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Coffee & Health
Fluid balance

Influence of smoking, coffee, and tea consumption on bladder pain symptoms in female twins

G Tettamanti et al. (2011)
Urology, published online ahead of print
June 1, 2011


To assess the influence of smoking, coffee and tea consumption on the risk for bladder pain syndrome (BPS) using the O’Leary Interstitial Cystitis Symptom Index (ICSI).


In 2005, all twins born between 1959 and 1985 in Sweden (n = 42,852) were invited to participate in a web-based survey to screen for complex diseases, including BPS. Analyses were limited to female twins with information regarding bladder pain symptoms (n = 9349). Women with an ICSI score ≥6 with required nocturia and bladder pain were defined as having BPS symptoms. Logistic regression was used to estimate odds ratios (ORs) with 95% confidence intervals (CIs). Environmental and genetic influences were assessed in co-twin control analysis.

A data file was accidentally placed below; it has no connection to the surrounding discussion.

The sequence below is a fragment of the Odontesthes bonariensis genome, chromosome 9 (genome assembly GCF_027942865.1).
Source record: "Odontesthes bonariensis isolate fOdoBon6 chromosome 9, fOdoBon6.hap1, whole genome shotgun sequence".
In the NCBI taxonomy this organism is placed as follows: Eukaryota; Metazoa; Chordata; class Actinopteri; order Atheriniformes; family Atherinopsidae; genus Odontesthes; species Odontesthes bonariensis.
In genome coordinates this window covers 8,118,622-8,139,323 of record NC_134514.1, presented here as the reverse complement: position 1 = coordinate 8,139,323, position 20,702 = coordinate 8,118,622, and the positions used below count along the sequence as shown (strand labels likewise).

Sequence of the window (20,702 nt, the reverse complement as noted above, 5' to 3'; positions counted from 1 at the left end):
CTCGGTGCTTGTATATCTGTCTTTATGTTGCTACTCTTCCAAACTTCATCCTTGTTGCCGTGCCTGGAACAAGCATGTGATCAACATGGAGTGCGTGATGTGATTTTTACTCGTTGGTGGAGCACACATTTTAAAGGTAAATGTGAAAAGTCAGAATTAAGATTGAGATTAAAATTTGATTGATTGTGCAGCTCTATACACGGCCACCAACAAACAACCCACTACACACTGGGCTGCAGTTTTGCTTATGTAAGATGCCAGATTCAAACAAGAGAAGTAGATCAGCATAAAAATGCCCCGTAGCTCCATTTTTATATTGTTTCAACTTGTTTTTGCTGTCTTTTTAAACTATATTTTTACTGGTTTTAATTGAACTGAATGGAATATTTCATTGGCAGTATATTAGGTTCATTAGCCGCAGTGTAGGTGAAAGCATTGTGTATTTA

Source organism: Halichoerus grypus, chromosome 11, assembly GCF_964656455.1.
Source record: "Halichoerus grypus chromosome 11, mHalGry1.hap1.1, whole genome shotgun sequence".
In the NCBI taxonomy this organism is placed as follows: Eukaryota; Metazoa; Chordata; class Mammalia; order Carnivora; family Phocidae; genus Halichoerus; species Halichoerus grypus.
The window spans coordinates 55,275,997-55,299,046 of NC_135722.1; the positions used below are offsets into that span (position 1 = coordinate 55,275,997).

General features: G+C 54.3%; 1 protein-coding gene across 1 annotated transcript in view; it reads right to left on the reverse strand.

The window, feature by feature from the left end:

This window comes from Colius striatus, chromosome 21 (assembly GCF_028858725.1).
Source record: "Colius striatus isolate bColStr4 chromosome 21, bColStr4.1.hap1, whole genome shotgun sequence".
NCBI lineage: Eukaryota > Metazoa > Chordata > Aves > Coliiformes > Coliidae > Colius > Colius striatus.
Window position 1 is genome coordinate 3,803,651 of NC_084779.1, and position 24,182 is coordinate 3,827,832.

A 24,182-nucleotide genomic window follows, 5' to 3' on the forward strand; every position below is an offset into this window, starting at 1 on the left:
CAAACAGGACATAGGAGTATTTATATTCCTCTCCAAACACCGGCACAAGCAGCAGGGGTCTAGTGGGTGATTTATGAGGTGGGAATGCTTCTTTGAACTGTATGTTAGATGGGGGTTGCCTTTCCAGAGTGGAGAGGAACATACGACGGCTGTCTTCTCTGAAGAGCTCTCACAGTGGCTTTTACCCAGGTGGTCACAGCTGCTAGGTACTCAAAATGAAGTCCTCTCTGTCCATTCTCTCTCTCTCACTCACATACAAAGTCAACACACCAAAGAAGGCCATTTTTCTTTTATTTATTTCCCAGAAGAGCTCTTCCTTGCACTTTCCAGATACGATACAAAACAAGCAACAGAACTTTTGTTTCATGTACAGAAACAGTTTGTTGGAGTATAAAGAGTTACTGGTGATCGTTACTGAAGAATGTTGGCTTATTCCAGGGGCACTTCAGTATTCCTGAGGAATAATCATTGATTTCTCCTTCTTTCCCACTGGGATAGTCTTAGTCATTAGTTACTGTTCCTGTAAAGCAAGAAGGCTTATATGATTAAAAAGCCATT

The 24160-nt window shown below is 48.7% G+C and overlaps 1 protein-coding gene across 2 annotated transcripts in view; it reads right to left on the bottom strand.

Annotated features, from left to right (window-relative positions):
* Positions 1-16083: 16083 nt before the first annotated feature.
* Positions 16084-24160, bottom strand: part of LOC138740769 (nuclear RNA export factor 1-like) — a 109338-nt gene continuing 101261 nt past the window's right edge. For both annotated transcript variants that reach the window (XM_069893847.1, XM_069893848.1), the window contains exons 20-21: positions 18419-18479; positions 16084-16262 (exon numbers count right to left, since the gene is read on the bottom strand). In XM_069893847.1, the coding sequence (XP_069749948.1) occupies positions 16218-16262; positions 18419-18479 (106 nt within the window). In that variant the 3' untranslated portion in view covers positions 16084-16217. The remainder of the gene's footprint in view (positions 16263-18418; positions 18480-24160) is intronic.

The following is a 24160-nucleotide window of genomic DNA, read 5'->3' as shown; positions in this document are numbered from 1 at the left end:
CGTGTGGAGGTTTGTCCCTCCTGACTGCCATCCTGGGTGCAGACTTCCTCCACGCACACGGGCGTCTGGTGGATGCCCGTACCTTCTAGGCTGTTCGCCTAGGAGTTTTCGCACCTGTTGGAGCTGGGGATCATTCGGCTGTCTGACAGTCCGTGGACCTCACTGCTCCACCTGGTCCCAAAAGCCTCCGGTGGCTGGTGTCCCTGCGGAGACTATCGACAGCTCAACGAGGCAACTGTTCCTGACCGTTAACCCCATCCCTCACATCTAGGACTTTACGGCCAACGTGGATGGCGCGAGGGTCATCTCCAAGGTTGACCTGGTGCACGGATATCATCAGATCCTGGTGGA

Tea consumption was associated with an increased risk for BPS (OR 1.26, 95% CI 1.02-1.55 for low tea consumption; OR 1.74, 95% CI 1.24-2.44 for high tea consumption). Coffee consumption was not a risk factor for BPS (OR 1.1, 95% CI .84-1.45). Former and current smoking was associated with a higher risk of BPS (OR 1.5, 95% CI 1.18-1.89; and OR 1.49, 95% CI 1.16-1.92, respectively), but results from co-twin control analysis suggested that the association between smoking and BPS was confounded by familial factors.


Tea and smoking are environmental risk factors for BPS, which are amenable to intervention. The effects of smoking on the risk for BPS may, however, be confounded by familial factors.

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